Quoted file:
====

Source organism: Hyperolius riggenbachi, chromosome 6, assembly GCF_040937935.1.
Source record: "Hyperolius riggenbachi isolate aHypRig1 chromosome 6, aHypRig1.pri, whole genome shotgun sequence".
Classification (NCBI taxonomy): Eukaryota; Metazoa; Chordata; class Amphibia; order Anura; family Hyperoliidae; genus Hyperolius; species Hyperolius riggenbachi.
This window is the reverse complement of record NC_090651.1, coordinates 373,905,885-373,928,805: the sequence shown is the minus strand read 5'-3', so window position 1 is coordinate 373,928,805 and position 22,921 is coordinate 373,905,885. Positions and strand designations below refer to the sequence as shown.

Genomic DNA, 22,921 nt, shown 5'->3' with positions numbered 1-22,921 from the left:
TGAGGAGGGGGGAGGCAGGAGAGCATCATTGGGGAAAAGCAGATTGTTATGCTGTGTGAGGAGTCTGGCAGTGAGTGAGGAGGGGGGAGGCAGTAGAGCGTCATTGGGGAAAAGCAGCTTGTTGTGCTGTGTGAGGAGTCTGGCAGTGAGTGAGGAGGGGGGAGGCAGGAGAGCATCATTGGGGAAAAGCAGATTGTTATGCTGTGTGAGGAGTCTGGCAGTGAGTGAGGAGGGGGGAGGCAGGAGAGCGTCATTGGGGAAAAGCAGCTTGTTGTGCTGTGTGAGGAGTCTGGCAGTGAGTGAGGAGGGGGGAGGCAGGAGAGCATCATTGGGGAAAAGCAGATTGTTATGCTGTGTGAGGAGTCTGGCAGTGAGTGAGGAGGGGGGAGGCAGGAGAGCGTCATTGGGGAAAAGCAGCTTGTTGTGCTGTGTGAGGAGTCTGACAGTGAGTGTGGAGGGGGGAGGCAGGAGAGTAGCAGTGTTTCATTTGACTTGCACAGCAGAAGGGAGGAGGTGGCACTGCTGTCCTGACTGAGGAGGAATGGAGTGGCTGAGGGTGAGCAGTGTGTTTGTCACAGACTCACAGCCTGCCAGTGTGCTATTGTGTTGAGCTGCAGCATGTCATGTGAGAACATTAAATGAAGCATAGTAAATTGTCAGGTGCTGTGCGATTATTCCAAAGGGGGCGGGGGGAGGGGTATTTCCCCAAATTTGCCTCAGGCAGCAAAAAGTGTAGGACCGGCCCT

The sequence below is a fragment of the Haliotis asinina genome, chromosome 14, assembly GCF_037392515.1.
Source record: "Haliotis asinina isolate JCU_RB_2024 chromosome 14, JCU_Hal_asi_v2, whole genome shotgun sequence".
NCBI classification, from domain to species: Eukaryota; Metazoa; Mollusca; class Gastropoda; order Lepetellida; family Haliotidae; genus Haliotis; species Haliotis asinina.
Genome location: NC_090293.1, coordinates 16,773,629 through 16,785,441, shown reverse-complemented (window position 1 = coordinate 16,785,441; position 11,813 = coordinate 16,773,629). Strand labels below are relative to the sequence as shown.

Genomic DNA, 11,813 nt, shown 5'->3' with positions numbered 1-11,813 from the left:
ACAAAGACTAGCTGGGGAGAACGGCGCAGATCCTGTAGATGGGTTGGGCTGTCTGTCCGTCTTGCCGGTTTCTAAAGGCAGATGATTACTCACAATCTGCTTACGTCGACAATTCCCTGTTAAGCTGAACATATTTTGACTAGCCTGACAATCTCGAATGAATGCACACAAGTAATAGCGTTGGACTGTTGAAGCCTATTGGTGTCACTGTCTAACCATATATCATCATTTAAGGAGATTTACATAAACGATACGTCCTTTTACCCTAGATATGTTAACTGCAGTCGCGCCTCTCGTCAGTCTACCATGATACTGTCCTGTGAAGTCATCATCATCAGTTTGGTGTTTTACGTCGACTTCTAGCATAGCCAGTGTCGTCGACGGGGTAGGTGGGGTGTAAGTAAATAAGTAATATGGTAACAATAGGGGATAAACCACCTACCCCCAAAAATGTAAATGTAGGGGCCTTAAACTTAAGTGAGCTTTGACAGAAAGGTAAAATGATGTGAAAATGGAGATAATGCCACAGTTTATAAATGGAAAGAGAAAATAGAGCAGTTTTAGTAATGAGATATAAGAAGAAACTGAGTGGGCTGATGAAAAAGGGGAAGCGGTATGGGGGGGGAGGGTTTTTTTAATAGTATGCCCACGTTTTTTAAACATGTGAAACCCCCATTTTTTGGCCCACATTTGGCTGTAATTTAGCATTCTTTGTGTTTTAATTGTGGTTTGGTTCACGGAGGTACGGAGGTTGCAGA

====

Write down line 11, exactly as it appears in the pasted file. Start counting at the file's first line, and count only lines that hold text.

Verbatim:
Genomic DNA, 11,813 nt, shown 5'->3' with positions numbered 1-11,813 from the left: